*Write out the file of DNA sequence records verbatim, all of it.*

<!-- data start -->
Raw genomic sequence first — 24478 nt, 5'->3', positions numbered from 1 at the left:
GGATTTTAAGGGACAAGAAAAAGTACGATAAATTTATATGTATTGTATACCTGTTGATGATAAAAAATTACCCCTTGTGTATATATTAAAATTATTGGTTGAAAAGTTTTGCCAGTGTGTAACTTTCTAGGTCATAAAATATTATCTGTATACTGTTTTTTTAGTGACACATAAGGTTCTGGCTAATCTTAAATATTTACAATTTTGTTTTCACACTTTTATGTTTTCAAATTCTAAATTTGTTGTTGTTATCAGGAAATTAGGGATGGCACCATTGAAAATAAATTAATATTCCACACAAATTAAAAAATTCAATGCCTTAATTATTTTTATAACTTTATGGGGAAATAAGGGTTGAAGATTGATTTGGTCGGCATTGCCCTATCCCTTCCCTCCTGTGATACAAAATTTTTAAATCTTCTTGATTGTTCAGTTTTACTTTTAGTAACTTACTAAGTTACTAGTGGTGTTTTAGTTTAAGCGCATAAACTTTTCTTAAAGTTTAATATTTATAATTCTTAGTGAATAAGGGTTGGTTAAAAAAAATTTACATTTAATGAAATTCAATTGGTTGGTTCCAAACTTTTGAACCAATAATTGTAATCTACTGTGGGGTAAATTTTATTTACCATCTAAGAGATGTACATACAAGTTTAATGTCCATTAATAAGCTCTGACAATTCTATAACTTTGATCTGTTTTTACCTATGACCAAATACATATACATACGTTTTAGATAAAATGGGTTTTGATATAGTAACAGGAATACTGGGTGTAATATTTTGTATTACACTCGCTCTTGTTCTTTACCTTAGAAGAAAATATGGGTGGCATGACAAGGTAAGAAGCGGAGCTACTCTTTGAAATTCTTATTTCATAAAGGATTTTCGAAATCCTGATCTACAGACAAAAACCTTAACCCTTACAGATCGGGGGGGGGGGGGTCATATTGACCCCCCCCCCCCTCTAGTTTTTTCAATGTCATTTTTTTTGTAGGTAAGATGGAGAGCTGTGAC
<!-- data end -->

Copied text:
Raw genomic sequence first — 24478 nt, 5'->3', positions numbered from 1 at the left:
GGATTTTAAGGGACAAGAAAAAGTACGATAAATTTATATGTATTGTATACCTGTTGATGATAAAAAATTACCCCTTGTGTATATATTAAAATTATTGGTTGAAAAGTTTTGCCAGTGTGTAACTTTCTAGGTCATAAAATATTATCTGTATACTGTTTTTTTAGTGACACATAAGGTTCTGGCTAATCTTAAATATTTACAATTTTGTTTTCACACTTTTATGTTTTCAAATTCTAAATTTGTTGTTGTTATCAGGAAATTAGGGATGGCACCATTGAAAATAAATTAATATTCCACACAAATTAAAAAATTCAATGCCTTAATTATTTTTATAACTTTATGGGGAAATAAGGGTTGAAGATTGATTTGGTCGGCATTGCCCTATCCCTTCCCTCCTGTGATACAAAATTTTTAAATCTTCTTGATTGTTCAGTTTTACTTTTAGTAACTTACTAAGTTACTAGTGGTGTTTTAGTTTAAGCGCATAAACTTTTCTTAAAGTTTAATATTTATAATTCTTAGTGAATAAGGGTTGGTTAAAAAAAATTTACATTTAATGAAATTCAATTGGTTGGTTCCAAACTTTTGAACCAATAATTGTAATCTACTGTGGGGTAAATTTTATTTACCATCTAAGAGATGTACATACAAGTTTAATGTCCATTAATAAGCTCTGACAATTCTATAACTTTGATCTGTTTTTACCTATGACCAAATACATATACATACGTTTTAGATAAAATGGGTTTTGATATAGTAACAGGAATACTGGGTGTAATATTTTGTATTACACTCGCTCTTGTTCTTTACCTTAGAAGAAAATATGGGTGGCATGACAAGGTAAGAAGCGGAGCTACTCTTTGAAATTCTTATTTCATAAAGGATTTTCGAAATCCTGATCTACAGACAAAAACCTTAACCCTTACAGATCGGGGGGGGGGGGGTCATATTGACCCCCCCCCCCCTCTAGTTTTTTCAATGTCATTTTTTTTGTAGGTAAGATGGAGAGCTGTGAC